Applications from scratch part 1 - Node types and fields

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This is the first in a series of articles showing you how to create a Metrici application from scratch.

In many cases you can base your solutions on existing applications and components. However, if you want to really understand how to develop with Metrici, it’s worth following this series to understand how applications are put together.

Before you start on this guide, make sure you have gone through Getting started with Metrici. That’ll guide you through setting up an account, and how to perform basic data setup in Metrici. The getting started guide shows how to use different node types (like package and page) to set up different sorts of nodes. In this article, we’ll cover how to set up your own node types to hold data for your applications.

Because it's the first in the series, this tutorial has a loads of screen shots to show you exactly what’s going on. Don’t be put off - you should get through it all in less than 30 minutes, and then you’ll be on your way to creating your own applications.

Getting organised

Before we start creating node types, we need somewhere to put them. There are no hard and fast rules about where to keep things in Metrici, but it’s worth getting organised so you don’t lose track of where everything is.

It makes sense to keep the components for each application in their own area, so to start lets create a folder for your new node types.

Go to your home page, and click on the New button. This will bring up the new node dialog.

New dialog showing options buttons

Select the Enter reference and Shown new node after create options at the bottom to give you more control over where your new node will go, and then click on the Package node type, which is a good node type for folders, then click on New.

You’ll see you can now enter information about your new package. Let’s give it a local reference of “development”, and a name of “Development”, and click on Save.

Creating a new package

From here, you can repeat the process to create a folder inside your development folder. Create a folder for your application. In this example, we’re going to be building a fancy dress hire application, so I will give the folder a reference of “fancyhire” and the name “Fancy dress hire”.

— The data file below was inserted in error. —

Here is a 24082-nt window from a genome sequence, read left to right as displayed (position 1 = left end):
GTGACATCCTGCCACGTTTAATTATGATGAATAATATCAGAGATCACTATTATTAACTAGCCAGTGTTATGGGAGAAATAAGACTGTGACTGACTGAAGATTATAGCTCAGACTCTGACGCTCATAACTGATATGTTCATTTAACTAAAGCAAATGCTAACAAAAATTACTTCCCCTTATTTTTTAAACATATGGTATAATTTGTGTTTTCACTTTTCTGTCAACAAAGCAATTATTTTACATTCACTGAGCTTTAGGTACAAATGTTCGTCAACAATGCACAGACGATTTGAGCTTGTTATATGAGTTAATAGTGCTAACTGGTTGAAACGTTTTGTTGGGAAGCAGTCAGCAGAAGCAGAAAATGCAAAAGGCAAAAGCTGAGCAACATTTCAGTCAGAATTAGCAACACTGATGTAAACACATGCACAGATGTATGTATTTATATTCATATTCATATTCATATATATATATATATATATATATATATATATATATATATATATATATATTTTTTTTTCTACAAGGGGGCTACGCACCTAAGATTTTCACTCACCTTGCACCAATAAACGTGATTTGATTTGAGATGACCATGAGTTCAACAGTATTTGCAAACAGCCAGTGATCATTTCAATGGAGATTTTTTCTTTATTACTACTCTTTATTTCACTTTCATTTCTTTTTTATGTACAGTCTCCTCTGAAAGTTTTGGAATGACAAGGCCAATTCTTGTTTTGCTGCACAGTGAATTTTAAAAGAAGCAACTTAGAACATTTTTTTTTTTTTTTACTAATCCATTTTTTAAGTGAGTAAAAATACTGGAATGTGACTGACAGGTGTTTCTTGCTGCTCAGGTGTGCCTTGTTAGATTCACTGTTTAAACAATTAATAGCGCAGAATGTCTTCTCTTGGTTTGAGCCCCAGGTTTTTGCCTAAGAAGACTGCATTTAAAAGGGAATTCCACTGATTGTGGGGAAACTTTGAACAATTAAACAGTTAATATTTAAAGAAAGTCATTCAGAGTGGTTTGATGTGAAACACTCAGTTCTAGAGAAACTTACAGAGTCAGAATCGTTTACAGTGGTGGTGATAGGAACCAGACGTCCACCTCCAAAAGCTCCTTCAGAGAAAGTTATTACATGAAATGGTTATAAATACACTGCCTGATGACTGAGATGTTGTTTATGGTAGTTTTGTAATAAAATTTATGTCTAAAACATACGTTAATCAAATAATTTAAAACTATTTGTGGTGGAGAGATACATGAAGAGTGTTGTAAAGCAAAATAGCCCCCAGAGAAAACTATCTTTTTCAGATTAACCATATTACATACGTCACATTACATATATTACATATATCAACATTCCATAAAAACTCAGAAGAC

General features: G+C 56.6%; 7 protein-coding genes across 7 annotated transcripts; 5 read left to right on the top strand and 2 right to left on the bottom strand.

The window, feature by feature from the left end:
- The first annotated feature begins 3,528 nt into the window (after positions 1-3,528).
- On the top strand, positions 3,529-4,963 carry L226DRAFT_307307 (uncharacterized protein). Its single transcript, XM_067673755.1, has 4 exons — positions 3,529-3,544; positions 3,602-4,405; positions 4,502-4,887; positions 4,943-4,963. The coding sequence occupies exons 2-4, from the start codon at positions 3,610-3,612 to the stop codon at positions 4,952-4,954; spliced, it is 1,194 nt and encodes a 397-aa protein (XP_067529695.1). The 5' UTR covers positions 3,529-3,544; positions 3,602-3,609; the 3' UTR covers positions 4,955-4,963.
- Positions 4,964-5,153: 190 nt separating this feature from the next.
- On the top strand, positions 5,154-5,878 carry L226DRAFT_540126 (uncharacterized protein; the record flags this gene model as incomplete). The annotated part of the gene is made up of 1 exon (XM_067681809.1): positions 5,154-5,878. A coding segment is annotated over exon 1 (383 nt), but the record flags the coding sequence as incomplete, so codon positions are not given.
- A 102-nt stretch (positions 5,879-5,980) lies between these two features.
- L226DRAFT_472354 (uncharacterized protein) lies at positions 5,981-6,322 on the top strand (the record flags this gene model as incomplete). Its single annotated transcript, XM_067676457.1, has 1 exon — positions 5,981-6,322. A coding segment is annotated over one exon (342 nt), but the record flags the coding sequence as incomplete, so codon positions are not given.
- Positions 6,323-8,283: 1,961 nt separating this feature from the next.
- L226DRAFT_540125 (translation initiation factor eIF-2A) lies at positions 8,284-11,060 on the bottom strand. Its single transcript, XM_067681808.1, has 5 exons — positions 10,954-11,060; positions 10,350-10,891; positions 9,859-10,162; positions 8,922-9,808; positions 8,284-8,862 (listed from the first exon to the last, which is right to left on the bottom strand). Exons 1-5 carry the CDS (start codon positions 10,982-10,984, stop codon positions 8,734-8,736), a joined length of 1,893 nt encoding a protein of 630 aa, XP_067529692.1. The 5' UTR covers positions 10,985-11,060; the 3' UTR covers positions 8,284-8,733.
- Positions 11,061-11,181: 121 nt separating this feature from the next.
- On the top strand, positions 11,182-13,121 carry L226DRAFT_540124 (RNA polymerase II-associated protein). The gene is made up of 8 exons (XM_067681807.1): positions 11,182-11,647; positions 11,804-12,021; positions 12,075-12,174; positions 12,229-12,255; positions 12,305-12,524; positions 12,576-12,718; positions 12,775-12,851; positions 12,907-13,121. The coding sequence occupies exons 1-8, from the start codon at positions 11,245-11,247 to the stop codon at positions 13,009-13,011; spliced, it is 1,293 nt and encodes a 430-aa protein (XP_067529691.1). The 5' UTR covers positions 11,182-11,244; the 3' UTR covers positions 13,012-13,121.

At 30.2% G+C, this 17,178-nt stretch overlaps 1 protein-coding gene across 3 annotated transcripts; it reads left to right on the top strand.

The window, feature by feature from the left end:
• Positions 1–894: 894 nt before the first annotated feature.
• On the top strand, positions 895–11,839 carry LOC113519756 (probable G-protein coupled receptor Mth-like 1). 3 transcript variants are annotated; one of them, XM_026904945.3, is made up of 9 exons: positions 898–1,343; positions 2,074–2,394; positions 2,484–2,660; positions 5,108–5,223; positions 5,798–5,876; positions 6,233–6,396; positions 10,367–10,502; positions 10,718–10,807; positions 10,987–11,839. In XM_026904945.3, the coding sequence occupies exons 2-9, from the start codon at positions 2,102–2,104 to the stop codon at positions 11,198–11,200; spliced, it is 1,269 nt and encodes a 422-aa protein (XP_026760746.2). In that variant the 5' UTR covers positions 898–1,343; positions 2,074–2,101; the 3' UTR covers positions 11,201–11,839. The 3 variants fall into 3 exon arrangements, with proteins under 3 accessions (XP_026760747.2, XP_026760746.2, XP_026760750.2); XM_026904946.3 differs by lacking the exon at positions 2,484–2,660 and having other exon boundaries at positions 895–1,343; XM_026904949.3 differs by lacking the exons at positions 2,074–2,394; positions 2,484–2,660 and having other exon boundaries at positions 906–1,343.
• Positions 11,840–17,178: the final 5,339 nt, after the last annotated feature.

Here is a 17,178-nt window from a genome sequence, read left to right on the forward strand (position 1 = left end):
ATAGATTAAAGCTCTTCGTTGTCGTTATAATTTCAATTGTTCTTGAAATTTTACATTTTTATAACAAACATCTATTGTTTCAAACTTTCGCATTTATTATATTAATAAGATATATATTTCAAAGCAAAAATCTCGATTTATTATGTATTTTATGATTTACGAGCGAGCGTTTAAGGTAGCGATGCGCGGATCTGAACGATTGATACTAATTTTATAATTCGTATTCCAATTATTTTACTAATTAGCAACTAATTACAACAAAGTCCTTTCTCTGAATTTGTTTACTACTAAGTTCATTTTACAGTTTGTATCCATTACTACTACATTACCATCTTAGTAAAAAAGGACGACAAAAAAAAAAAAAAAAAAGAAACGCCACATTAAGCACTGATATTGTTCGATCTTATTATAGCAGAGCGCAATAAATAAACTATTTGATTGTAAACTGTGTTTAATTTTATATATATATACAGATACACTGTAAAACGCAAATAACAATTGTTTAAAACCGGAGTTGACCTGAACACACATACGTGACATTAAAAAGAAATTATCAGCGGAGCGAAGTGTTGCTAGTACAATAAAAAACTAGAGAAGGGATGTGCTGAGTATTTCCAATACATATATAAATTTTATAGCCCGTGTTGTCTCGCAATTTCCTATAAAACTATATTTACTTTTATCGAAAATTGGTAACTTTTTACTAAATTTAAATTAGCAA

This folder will be our development area for the new application. But node types and fields are only one part of development. Let’s create a new folder with a reference of “library” and a name of “Library” to hold the new node types and fields.

You should now have a nested folder structure (in this case Jane Jones / Development / Fancy dress hire / Library), which you can see with the breadcrumb.

Newly created library folder

Creating a custom node type

In Metrici, node types (which define the data and behaviour for nodes) are also just nodes, and you can create them like any other node. So, from inside your library, create a new node using the type Type.

Creating a new node type

We have some recommended Naming conventions for different sorts of nodes. In this case, we are creating a node type for costumes. We’ll give the node type a reference of “CostumeType” and a name of “Costume”.

A node type includes a list of fields that specify what the data will hold. This list of fields is in the “Member type list” (a member type is another name for field). New nodes automatically have a couple of standard fields, name and description. That’s a good start, so let’s give our new type a description and click on Save at the bottom of the page.

A newly created node type with default fields

Using your custom node type

Now let’s test out the node type by creating a new costume.

We’ll need a new folder to put it in. Navigate back to your application folder (in this case “Fancy dress hire”). Inside this, create a folder with a reference of “sample” and name of “Sample”, and inside this create a folder with a reference of “costumes” and a name of “Costumes”.

Your folder should look like this.

Newly created costumes folder

Now, use the New button, but click on the button next to the file type. This will bring up an explorer (known in Metrici as the OmniLink) to find your type.